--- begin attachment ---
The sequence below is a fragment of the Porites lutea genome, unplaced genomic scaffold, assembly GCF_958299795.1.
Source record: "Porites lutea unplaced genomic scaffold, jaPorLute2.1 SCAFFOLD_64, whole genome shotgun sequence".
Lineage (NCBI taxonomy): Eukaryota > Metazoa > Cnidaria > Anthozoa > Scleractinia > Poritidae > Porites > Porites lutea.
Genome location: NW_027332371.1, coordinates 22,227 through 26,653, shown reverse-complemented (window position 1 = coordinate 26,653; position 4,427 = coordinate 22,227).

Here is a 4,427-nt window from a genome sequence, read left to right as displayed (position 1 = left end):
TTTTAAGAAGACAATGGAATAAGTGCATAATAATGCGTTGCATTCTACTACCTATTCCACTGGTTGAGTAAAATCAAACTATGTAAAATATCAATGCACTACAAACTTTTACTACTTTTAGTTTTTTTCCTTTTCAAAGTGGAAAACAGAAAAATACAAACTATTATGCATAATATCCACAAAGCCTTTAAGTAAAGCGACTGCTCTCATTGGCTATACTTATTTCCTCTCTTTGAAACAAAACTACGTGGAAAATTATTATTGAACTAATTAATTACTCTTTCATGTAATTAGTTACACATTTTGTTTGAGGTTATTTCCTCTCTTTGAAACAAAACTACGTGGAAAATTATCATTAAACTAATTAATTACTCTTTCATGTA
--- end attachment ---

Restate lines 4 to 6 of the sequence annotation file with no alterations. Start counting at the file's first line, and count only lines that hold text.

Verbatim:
Genome location: NW_027332371.1, coordinates 22,227 through 26,653, shown reverse-complemented (window position 1 = coordinate 26,653; position 4,427 = coordinate 22,227).

Here is a 4,427-nt window from a genome sequence, read left to right as displayed (position 1 = left end):
TTTTAAGAAGACAATGGAATAAGTGCATAATAATGCGTTGCATTCTACTACCTATTCCACTGGTTGAGTAAAATCAAACTATGTAAAATATCAATGCACTACAAACTTTTACTACTTTTAGTTTTTTTCCTTTTCAAAGTGGAAAACAGAAAAATACAAACTATTATGCATAATATCCACAAAGCCTTTAAGTAAAGCGACTGCTCTCATTGGCTATACTTATTTCCTCTCTTTGAAACAAAACTACGTGGAAAATTATTATTGAACTAATTAATTACTCTTTCATGTAATTAGTTACACATTTTGTTTGAGGTTATTTCCTCTCTTTGAAACAAAACTACGTGGAAAATTATCATTAAACTAATTAATTACTCTTTCATGTA